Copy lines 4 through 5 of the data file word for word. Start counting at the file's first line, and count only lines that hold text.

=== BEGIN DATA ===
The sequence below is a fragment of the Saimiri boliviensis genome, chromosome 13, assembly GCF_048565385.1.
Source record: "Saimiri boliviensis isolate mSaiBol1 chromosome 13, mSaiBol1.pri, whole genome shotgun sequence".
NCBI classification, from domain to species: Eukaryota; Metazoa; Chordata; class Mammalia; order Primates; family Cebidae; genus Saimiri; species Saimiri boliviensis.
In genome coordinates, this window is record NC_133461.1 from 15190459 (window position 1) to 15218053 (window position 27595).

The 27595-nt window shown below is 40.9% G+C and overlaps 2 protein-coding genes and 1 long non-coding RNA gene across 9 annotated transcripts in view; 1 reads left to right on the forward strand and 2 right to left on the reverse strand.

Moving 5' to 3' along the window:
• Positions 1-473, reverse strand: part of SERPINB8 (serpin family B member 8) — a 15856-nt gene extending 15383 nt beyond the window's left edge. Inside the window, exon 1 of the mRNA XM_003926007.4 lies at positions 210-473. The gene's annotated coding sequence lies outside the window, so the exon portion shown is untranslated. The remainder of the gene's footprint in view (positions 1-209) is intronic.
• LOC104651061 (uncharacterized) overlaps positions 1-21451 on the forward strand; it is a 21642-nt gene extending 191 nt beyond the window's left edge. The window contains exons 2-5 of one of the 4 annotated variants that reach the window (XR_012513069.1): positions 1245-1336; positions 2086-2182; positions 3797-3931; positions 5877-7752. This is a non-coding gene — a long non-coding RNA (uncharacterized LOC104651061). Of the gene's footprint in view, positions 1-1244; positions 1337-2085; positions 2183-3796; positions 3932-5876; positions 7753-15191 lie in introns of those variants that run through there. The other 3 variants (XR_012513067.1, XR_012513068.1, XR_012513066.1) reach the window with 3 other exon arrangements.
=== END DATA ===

In genome coordinates, this window is record NC_133461.1 from 15190459 (window position 1) to 15218053 (window position 27595).

The 27595-nt window shown below is 40.9% G+C and overlaps 2 protein-coding genes and 1 long non-coding RNA gene across 9 annotated transcripts in view; 1 reads left to right on the forward strand and 2 right to left on the reverse strand.